DOCTOR WHO Dalek week - Michael Wisher, the original DAVROS

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Tom Pheby pays tribute to the man who originally portrayed Davros, the creator of the Daleks, Michael Wisher.


It's not widely known outside of the kingdom of 'Whodum' that Michael Wisher had been involved in Doctor Who for many years before he ever portrayed the monstrous Davros in 'Genesis of the Daleks'. He was an actor that was hardly ever out of work because of his ability and versatility, and he quickly managed to establish himself on the small screen inclassic Sixties shows such as Z Cars and Dixon of Dock Green, and later in shows such as Colditz, Moonbase 3 and Blakes 7. He also continued to cram in theatre performances as often as his busy schedule would allow, whether it was in recognised professional productions or smaller amateur ventures that caught his interest.

His association with Doctor Who stretches back to 1968 where he provided a voice on "The Seeds of Death", over the years he would continue to provide voices for other stories in the series adding to his increasing reputation as an actor. He was later asked if he could provide the voice of a Dalek by a producer and said "I'll do anything for £25." He pointed out that they only had three tones , High, Medium and Low and performed all three to make his point.

Michael Wisher as John Wakefield in 'The Ambassadors Of Death' (1970)
In 1973 He made his Dalek debut in 'The Frontier In Space', but he was no stranger to appearing in front of Camera either, turning up as a reporter in "The Ambassadors of Death" (70) as Rex Farrell in 'Terror of the Autons'' (71) and Commissioner Kalik in "Carnival of Monster" (73). Although Wisher was serious about his craft, he came across as witty, warm and totally unpretentious, and when he wasn't acting he loved to talk about his work.

It's reasonable to describe him as a "method actor" because of the extraordinary lengths he went to at rehearsals after winning the role of Davros. He sat in a wheelchair, with one arm unused during script run throughs and even resorted to wearing a paper bag so that he could get used to the restrictions of the latex mask when it arrived. Tom Baker revealed that Wisher enjoyed many cigarettes during rehearsals and would smoke with the bag still on. The exhaled smoke would then exit out of the top from a small vent that Wisher himself had made. This may be true or just another of Tom's entertaining yarns but its an amusing thought, especially if Wisher insisted on remaining in character. Lord knows how he would manage this today with Health and Safety restrictions, you can't so much as fart in a spacesuit without being warned about inhaling toxins and having a large luminous yellow sticker attached to your forehead!


Insiders also revealed the quirky Wisher was dressed in a kilt from the waist down and wore wads of padding on his legs. (McDavros of The Dalek clan!) this was said to be more comfortable when he was trying to navigate around the sets in his Dalek style chair. More examples of Michael's wit was when he was asked 'What is the first impression you give?' he said: 'Negative.' When asked what he liked to do with his time, he replied : 'Waste it.' He also said his greatest ambition in life was 'to be retired'.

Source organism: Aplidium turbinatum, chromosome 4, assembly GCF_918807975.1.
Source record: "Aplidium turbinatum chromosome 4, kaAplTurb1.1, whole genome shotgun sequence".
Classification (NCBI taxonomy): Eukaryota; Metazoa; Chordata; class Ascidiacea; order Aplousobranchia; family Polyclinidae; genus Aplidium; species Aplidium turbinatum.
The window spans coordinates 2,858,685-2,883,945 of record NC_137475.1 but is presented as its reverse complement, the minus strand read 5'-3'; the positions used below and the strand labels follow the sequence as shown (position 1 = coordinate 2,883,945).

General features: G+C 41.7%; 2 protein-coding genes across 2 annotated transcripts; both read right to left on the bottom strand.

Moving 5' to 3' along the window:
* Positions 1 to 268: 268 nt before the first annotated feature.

In a way Wisher, seemingly by choice, made himself virtually anonymous by being disinterested in the trappings of stardom , He seemed to favour the quality of the work he undertook, although he liked the financial rewards.(£25 in 1973 is worth £250 today). He had the ability to support the main actors without overshadowing them, provide interesting voices and still managed to perform from behind a mass of latex rubber. One suspects he liked the anonymity of make up, that it allowed him greater freedom as an actor, this is something Doctor Who provided him with time and time again.


His chilling portrayal of Davros made sure he would be a firm favourite with the fans. It wasn't just a triumph of the writer and make up artist, although they certainly did play their part, it was Wisher's dramatic delivery and timing - a perfect performance, even if he did do it in a Kilt! 

It's a pity that other commitments prevented him from resuming the role in 'Destiny of The Daleks', although this may have been a fortunate escape because the script was a glorious muddle. Douglas Adams (usually a safe pair of hands) couldn't seem to make his mind up about what sort of episode it was and so it ended up being neither comedy nor drama, and as a result it failed to reach the heights of other episodes. It was David Gooderson (1979) that portrayed the Doctor's nemesis that time around, followed by Terry Malloy (1984-1988) and most recently, Julien Bleach (2008). 

Michael Wisher during make-up for Shakedown: Return Of The Sontarans (1994)
Michael Wisher did return to the world of Doctor Who, he reprised his most famous role in the stage production 'The Trial Of Davros' (93), and contributed to some of the BBV productions, including The Airzone Solution (93) and Shakedown: Return Of The Sontarans (94). His final appearance was in the documentary 'Dalekmania' (95) which was recorded just before his untimely death from a sudden heart attack.
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